In 2022, demand for premium shampoos (costing over $18.20) grew faster than mid-market rivals, demonstrating a premiumisation of haircare products in China. This premiumisation trend presents brands with unique opportunities. Luxury brands with haircare lines such as Tom Ford, Burberry, Ralph Lauren and Ferragamo, can widen their customer base and offer customers a mix of entry-level luxury items and high-value premium products.
As usual, the main trendsetters for the haircare market are Gen Z and millennial consumers, who are also demonstrating a marked preference for online shopping and niche brands. Online and digital channels make up roughly 60% of the revenue share for haircare products, making them a key sales channel for haircare brands.
Interesting side trends include a growing preference for eye-catching hair colour. Many Chinese Gen Z consumers are adopting more expressive and colourful hair styles. They are often guided by trends like ‘dopamine’ dressing (wearing highly saturated and vibrant colours). Dyed hair gives consumers a medium to showcase their personality. Moving forward, hair colouring products will likely gain in popularity among Chinese Gen Z consumers. Another innovative category and growth point in the market is fragrant haircare. According to Taobao and Tmall, in November 2020, fragrant shampoo sales reached $56 million, a year-on-year increase of 192%. Between 2018 to 2020, on Tmall, sales of fragrant hair sprays grew over 400%.
International Haircare Brands in China
The major international haircare brands and conglomerates operating in China are Procter & Gamble, L’Oreal, Unilever, Beiersdorf AG and Kao USA Inc. Of these, Procter & Gamble leads China’s hair industry with a market share of around 34%.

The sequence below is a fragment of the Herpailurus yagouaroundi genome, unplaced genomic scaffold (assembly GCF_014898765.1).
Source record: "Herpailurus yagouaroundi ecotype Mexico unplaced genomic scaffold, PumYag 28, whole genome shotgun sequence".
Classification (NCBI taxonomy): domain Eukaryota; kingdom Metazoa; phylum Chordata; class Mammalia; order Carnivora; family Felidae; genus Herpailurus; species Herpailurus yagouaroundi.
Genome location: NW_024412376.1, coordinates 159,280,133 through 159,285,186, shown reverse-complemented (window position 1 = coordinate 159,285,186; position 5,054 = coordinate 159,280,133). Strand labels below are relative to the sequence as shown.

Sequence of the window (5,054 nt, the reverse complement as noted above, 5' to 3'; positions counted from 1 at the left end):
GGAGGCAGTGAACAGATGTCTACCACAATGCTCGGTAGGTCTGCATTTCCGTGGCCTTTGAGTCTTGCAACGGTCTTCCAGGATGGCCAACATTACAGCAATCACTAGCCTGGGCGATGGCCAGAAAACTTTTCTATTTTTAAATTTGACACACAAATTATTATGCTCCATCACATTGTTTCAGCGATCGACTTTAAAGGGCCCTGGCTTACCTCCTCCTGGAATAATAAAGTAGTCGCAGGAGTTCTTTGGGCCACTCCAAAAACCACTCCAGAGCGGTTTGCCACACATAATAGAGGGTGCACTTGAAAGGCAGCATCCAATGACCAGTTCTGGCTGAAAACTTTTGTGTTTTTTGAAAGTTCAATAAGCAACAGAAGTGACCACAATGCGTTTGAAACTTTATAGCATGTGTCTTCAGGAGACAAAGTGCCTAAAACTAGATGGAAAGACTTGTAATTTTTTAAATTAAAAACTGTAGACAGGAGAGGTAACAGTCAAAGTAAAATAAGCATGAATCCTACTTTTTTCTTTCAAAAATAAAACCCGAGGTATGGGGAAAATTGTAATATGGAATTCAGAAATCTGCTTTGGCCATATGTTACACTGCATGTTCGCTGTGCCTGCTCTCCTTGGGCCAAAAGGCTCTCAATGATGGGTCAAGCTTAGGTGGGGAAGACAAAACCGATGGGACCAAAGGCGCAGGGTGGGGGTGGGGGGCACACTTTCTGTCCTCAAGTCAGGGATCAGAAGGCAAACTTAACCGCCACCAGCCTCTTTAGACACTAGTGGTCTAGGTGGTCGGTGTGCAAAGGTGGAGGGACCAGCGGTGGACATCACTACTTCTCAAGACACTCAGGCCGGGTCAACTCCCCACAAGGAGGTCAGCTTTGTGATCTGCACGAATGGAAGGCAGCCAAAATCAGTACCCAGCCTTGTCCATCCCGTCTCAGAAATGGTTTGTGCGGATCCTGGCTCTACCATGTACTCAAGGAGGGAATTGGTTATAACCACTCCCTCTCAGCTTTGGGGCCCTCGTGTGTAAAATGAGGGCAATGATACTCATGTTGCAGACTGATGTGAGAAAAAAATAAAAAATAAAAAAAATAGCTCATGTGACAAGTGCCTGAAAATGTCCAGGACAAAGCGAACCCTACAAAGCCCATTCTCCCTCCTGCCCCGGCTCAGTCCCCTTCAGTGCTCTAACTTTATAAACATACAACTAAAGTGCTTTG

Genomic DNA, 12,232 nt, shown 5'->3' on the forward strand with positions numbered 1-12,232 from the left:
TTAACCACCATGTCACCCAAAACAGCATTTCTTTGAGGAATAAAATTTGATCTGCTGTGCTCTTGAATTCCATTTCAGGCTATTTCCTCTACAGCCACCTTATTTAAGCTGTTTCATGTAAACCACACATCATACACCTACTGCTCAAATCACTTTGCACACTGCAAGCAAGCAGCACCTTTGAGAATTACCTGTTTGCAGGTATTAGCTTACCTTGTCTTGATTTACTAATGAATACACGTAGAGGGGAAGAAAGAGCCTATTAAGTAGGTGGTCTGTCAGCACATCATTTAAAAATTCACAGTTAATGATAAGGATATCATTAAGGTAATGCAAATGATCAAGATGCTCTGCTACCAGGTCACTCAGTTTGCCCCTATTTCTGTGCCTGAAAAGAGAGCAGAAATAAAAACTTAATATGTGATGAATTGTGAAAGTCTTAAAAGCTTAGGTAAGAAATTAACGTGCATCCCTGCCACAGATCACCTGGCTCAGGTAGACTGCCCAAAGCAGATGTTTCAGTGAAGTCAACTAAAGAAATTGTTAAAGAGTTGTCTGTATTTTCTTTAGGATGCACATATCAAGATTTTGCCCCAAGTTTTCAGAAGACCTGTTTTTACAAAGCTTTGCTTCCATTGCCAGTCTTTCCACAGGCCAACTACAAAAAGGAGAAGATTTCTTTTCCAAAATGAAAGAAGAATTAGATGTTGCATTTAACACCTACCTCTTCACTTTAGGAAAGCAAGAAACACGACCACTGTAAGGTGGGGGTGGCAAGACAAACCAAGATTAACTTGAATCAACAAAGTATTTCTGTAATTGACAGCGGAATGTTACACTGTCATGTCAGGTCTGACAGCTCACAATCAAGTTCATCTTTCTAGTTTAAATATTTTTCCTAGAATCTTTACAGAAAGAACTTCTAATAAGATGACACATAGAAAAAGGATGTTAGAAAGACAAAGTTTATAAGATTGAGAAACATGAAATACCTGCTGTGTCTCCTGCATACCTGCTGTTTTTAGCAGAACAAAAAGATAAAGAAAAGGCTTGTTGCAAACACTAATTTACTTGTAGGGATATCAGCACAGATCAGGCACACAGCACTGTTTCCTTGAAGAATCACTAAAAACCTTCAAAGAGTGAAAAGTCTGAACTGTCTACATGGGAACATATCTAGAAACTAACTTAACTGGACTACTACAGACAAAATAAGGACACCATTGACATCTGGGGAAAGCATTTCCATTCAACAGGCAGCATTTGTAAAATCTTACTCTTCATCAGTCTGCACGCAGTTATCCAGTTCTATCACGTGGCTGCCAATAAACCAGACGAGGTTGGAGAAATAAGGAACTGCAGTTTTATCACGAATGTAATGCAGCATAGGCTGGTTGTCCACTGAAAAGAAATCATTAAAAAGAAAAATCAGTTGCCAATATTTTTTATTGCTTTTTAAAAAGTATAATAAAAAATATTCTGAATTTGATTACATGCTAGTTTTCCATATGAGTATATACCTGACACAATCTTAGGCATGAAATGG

One of the first scalp-health brands to launch on Tmall in 2018 was Parisian brand Christophe Robin. In 2020, Olaplex launched in China and is now the No.1 haircare brand and No. 12 brand overall on TMall Global, a list which includes mainland Chinese brands. Another brand dominating the Chinese haircare market is Kérastase, who opened a new retail store and its first experiential pop-up store at the Haikou International Duty Free Shopping Centre in Hainan province this year.
These brands quickly seized on the opportunity present, rapidly expanded their digital operations in the Chinese ecommerce market, and saw their sales boom.
Another strategy has been to snap up Key Opinion Leaders (KOLs) from Chinese social media to help amplify their messaging. Kérastase appointed Taiwanese actress Janine Chang and mainland actress Zhong Chuxi to be brand ambassadors, Aussie (Procter & Gamble) used Chinese pop idol Cai Xukun for its influencer marketing and Davines announced rapper Mark Tuan as its ambassador.
Many other brands have ventured onto the global cross-border stores and also the domestic social commerce stores. For instance, prestige haircare brand Oribe launched its official Tmall Global flagship store and its Xiaohongshu store account, which now has nearly 4.5k followers.
Ouai, founded in 2016 by celebrity hairstylist Jen Atkin, who is known for her work with pop culture royalty such as the Kardashians and Bella Hadid, emerged as one of the most talked-about haircare brands on Chinese social media. Acquired by Procter & Gamble, OUAI are one of the most popular and hottest brands in the emerging category of haircare in China. Their Xiaohongshu account has nearly 9,000 followers, while their Tmall followers are close to 68,000.
Overall, haircare brands have significant headroom to grow in China. Consumers are willing to pay extra for haircare products that will help solve the myriad of hair problems currently facing the younger Chinese generation. Haircare brands considering entering the Chinese market should seize on the market opportunity present.